Fifteen problems Robinson has to tackle to make England great again

A year after their finest triumph, the world champions' new coach has plenty to sort out to restore their dominance. By Chris Hewett
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A year ago on Sunday, the Rugby World Cup began and so England embarked on a campaign that would ultimately provide the country with its greatest sporting moment in almost four decades and place rugby union in the forefront of the national consciousness, perhaps for the first time. Since then, nothing but hardship and misadventure: England have lost a head coach, two captains and an entire generation of Test players, as well as five of their last six matches. Things may get a whole lot worse before they get better as the acting head coach, Andy Robinson, attempts to solve his immediate problems. Here, appropriately enough, are 15 of them.

1: How not to be Sir Clive Woodward

Woodward was a unique figure: inspirational, antagonistic, business-smart and off-the-wall in equal measure - 50 per cent Brian Clough, 50 per cent Bill Gates. He is irreplaceable, which is a fact that Robinson should use to his advantage. Woodward's systems may still be up and running, but the less this England team has to do with Sir Clive, the better. Robinson must make it his by rebuilding it to his own specifications. Almost by definition, this will take time. Will he be given it in sufficient quantities?

2: How to kid the world that Martin Johnson is still around

This may not go down well in the more politically correct corners of society, but successful rugby teams require at least one big, aggressive, horrible so-and-so - two if possible. Woodward had Martin Johnson, who passed the test in all aspects, and Neil Back, who was everything except big. Robinson played in a Bath pack containing Gareth Chilcott, Graham Dawe, Richard Lee and John Hall, so he understands the requirements better than most. The search for the new Johnson is a priority.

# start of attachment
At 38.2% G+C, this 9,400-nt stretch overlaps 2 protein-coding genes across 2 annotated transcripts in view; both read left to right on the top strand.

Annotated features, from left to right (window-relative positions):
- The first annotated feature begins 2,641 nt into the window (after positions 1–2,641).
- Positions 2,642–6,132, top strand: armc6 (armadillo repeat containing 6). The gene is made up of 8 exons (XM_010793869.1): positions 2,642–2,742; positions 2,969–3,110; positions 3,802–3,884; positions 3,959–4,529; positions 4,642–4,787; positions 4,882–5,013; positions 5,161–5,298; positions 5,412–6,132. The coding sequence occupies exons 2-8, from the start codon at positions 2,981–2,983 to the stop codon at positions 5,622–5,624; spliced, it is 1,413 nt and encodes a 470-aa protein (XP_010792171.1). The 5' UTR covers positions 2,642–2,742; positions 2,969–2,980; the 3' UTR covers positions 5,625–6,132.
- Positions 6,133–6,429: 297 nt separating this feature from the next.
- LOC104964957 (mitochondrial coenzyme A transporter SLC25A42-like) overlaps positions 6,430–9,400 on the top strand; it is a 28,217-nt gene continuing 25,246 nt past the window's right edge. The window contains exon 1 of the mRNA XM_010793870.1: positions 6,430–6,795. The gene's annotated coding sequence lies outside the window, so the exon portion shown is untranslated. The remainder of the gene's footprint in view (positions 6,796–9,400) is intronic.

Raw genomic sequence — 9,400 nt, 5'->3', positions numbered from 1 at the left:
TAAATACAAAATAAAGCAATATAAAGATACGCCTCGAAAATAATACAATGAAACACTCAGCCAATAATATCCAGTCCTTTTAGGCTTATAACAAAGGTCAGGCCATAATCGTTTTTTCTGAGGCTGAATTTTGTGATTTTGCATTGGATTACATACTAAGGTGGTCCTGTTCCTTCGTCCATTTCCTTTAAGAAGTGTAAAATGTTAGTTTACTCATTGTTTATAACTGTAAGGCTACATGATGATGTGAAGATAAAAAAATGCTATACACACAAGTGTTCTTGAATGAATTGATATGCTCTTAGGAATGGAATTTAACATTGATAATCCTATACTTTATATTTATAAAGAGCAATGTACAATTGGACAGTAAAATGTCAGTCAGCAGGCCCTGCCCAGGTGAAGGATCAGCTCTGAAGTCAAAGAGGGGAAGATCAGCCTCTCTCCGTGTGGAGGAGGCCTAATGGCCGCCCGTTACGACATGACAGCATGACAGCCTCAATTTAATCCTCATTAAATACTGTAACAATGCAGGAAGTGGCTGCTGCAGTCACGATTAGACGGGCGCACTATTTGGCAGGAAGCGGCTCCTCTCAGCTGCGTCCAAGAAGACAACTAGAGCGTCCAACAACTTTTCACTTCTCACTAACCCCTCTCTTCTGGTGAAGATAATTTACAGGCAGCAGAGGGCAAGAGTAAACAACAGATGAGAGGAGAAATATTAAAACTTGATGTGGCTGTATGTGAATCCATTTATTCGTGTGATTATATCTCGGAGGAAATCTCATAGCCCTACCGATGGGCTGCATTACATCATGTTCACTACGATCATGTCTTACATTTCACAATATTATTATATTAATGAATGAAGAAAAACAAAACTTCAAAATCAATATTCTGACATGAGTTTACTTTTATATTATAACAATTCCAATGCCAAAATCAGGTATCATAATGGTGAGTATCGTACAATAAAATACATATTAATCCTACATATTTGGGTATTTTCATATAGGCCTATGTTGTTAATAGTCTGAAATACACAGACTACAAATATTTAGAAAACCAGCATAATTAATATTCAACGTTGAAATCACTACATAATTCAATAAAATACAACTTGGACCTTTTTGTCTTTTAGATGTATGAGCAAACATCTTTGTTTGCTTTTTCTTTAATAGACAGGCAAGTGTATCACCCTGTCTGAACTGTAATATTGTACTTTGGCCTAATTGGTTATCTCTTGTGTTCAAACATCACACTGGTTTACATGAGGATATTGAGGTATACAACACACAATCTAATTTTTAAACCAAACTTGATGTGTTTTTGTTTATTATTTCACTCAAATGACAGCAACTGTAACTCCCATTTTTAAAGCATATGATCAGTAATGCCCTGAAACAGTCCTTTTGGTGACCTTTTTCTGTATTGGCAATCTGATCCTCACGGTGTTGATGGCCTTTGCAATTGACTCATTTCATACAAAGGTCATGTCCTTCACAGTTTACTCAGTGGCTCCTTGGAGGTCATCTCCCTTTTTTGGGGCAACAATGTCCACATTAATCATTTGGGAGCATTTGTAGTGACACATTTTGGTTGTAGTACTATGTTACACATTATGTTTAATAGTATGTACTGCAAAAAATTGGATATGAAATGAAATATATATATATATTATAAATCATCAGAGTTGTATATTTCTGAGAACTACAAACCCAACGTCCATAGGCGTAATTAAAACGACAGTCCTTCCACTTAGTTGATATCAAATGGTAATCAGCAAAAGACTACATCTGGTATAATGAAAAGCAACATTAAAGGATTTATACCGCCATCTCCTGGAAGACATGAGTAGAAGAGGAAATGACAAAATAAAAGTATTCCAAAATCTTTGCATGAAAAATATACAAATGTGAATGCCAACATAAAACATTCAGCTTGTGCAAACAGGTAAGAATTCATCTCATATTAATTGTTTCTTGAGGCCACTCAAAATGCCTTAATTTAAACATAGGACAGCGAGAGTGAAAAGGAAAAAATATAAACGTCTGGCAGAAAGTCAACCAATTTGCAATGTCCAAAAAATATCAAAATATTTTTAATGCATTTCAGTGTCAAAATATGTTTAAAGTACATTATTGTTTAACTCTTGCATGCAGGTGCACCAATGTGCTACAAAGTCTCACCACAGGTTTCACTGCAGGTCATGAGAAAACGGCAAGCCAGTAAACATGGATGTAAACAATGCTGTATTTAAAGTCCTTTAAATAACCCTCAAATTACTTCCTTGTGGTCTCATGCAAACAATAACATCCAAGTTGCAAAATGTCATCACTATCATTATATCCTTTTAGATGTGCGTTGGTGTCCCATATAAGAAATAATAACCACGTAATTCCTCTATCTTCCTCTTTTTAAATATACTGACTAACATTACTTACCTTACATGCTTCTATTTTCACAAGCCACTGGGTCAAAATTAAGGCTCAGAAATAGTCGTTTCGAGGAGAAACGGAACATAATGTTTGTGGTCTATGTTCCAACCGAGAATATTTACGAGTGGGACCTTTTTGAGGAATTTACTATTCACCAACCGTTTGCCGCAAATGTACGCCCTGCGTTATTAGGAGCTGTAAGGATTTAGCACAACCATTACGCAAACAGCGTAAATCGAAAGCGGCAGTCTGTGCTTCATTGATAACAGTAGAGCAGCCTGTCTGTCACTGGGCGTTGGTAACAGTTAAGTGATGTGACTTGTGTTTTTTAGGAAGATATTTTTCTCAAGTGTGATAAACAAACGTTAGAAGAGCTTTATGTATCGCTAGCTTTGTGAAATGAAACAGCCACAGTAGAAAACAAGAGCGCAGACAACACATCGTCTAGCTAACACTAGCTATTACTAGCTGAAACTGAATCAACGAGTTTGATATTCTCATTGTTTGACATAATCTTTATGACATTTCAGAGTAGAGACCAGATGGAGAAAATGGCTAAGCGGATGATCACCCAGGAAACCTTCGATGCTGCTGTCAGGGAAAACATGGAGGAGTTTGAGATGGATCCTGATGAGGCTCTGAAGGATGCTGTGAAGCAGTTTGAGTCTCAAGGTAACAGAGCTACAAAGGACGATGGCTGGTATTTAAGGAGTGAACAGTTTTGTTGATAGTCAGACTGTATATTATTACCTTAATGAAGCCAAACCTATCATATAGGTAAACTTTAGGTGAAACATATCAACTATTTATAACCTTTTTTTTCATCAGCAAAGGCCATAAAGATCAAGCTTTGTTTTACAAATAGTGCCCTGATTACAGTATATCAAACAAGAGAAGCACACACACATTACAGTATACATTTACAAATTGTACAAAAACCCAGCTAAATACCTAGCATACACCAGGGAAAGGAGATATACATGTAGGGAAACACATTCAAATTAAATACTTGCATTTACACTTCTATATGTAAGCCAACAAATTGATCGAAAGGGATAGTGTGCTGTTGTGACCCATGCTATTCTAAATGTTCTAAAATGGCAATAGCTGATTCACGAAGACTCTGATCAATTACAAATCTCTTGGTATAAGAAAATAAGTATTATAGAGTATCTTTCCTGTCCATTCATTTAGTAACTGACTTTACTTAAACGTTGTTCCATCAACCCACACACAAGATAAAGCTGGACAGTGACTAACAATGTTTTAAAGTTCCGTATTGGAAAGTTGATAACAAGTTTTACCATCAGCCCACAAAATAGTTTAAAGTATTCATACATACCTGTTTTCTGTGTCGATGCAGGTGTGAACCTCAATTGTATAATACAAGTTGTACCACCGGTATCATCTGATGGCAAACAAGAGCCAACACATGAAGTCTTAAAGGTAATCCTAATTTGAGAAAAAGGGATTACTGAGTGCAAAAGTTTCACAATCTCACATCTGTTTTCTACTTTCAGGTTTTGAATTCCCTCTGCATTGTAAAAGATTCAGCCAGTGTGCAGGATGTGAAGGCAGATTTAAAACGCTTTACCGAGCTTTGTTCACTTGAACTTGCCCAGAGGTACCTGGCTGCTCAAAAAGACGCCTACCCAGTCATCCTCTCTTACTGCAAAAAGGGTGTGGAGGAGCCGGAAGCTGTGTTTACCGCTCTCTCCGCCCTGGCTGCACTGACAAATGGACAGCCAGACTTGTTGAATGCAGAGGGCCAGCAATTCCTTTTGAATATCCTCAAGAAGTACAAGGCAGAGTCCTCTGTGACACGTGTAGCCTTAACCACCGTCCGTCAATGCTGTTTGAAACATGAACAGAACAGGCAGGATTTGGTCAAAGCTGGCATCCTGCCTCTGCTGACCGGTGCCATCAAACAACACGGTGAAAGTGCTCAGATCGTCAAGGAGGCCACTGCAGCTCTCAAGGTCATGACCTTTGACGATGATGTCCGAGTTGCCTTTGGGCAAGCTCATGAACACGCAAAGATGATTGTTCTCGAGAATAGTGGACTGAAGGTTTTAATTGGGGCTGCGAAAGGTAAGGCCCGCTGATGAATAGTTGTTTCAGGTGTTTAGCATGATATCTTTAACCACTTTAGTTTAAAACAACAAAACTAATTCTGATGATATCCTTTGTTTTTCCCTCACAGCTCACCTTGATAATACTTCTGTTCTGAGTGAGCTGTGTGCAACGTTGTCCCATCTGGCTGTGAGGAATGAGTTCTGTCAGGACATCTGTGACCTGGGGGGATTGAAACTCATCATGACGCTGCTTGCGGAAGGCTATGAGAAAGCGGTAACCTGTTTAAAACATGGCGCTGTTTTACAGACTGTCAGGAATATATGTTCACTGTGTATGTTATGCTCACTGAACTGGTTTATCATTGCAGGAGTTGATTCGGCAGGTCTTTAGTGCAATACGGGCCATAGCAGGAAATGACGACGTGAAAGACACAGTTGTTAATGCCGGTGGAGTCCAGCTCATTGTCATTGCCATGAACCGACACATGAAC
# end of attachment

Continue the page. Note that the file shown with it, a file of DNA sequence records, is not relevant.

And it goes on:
3: How to form a relationship with the Premiership clubs

Robinson is held in high esteem by the top-flight coaches and directors of rugby, who consider him more sympathetic and less Machiavellian than his predecessor. But in a club-driven culture like England's, where the active rugby public does not necessarily place the fortunes of the national team at the top of its priority list, deep-rooted suspicion of Red Rose imperatives is the reality. Permanently offside as a player, Robinson's success in getting the clubs onside and keeping them there will be crucial.

4: How to bring Brian Ashton back on board

Ashton, currently in charge of the national academy, is the most imaginative coach in Europe, by a distance. England need him. As one very senior Test player of recent vintage said a couple of weeks back: "We're struggling to string a backs' move together, and the best bloke we have is running the under-12s. Explain that one."

5: How to defy medical science

Injuries, injuries. Jonny Wilkinson, Phil Vickery and Lewis Moody have had theirs and are waiting to assess the lasting effects; Simon Shaw thought he was recovering from his, but now knows differently; Josh Lewsey and Richard Hill copped theirs only recently - Hill is definitely out of the autumn internationals. Lucky coaches have their best players available at the optimum moments. Robinson needs all the luck he can get.

6: How to rediscover the art of passing

Will Greenwood can do it better than most, but he is in decline. Wilkinson can do it on a good day, but Mike Tindall, Ben Cohen and Jason Robinson seem to find it beyond them. While Stephen Larkham, of Australia, and Jaco van der Westhuyzen, of South Africa, are unlocking defences by the dozen, England cannot put together a half-decent passing movement for love nor money. Charlie Hodgson, of Sale, is an obvious solution, but he plays in the same position as Jonny-boy.